Sorry I’ve been so caught up recently with my book tour and talks. I’d almost forgotten about this series which I promised to get done and over to you both before 2031 gets done!
So let me come back to it now and hopefully ramp up fast enough to finish on these diabolical dozen. Will be tough though, since I’m still barely half done.
Will plod on nonetheless!
Last time I talked about the toxic military types, remember? If not, please go read it again.
This time, I’m going to touch on a category I call “The Bootlickers”; it almost seems like a natural off-shoot of that last one don’t you think? The very name conjures up images of dirty army boots that just finished charging across a wet and muddy field, in bad need of a good “lickin’.”
Of course, such folks have also been called by other names like fawners, sycophants, backscratchers, “yes men/women”, just to name a few. Clearly a very popular group of thugs.
And they most definitely are popular in the working world. I mean, who hasn’t seen the likes of colleagues who fawn over their bosses, and genuflect to every single whim and fancy they have without anything but sweet promises and plenty of “yes” and “Amen”?!
For these folks, there are more than enough write-ups (with coping strategies to boot), such as this piece which you are welcome to take a look at.
But let me tell you a story to illustrate a less obvious and more shadier type of bootlicker.
This one you need to be most wary of.
Magazine “maze” madness
Back when I was still teaching full-time, I had to also run an editorial team for an annual school magazine targeted at potential freshmen. I helmed that team for maybe six or seven print runs but this particular one (I think it was the fourth or fifth) was probably the most memorable for me, even today.
You see, we were doing the finishing touches of the magazine and would soon be going to print. All that was needed were a few minor edits and we would be good to go.
Unfortunately, several members of the EXCO (Executive Committee) had signalled their displeasure over a particular two-page spread inside the magazine. They said it had portrayed some of their school courses in an unfavourable light.
Now having creative differences was one thing, but it’s quite another when these dissenting views were arrived at without the benefit of having heard how the creative process birthed the ideas for those pages in the first place.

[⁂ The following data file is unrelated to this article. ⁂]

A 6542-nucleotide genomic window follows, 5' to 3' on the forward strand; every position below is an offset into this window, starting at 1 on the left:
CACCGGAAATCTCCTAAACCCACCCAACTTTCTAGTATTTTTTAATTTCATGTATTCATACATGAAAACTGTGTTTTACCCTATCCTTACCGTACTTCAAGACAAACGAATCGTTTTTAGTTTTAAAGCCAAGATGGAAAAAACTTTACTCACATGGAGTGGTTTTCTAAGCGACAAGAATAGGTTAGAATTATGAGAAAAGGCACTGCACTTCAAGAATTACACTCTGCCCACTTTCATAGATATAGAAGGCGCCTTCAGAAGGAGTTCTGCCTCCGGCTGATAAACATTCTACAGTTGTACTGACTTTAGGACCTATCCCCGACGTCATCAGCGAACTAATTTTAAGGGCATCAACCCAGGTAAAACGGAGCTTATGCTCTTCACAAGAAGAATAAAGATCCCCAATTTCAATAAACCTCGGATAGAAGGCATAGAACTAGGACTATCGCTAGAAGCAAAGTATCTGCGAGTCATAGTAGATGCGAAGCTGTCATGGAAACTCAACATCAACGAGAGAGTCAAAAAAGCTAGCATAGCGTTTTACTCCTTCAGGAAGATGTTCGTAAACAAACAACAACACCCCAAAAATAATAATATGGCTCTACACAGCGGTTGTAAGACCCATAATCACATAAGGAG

So as editor, I was naturally asked to attend a meeting with the school director to decide what to do. As the manager overseeing me and my team was away, the second-in-command or 2IC was called in (yes your dear father was pretty far down in the pecking order, even though I was the editor-in-charge).
To cut a long story short, I learnt to my great disappointment five to ten minutes into the meeting that it wasn’t a meeting for me to explain the creative process.
It was a meeting for me to submit to the decision that had already been made, not a consultation. Looking back, I realise now that I was the last to know.
The Last To Know
You see those two pages in question were really one large picture of a maze where interested potential course applicants could follow different paths that would lead them to different endings. The paths represented questions they would typically ask to help narrow their choices; the endings were our school’s various courses.
So depending on the path picked, an applicant might reach a “dead end” (ie an unsuitable course for what they were keen on), or a choice course matching their needs.
No prize for guessing which course managers’ heckles I raised! Those that were found at the dead ends. But just to be clear, there really were no dead end courses since other paths would lead to these same ones, so really every course was a winner.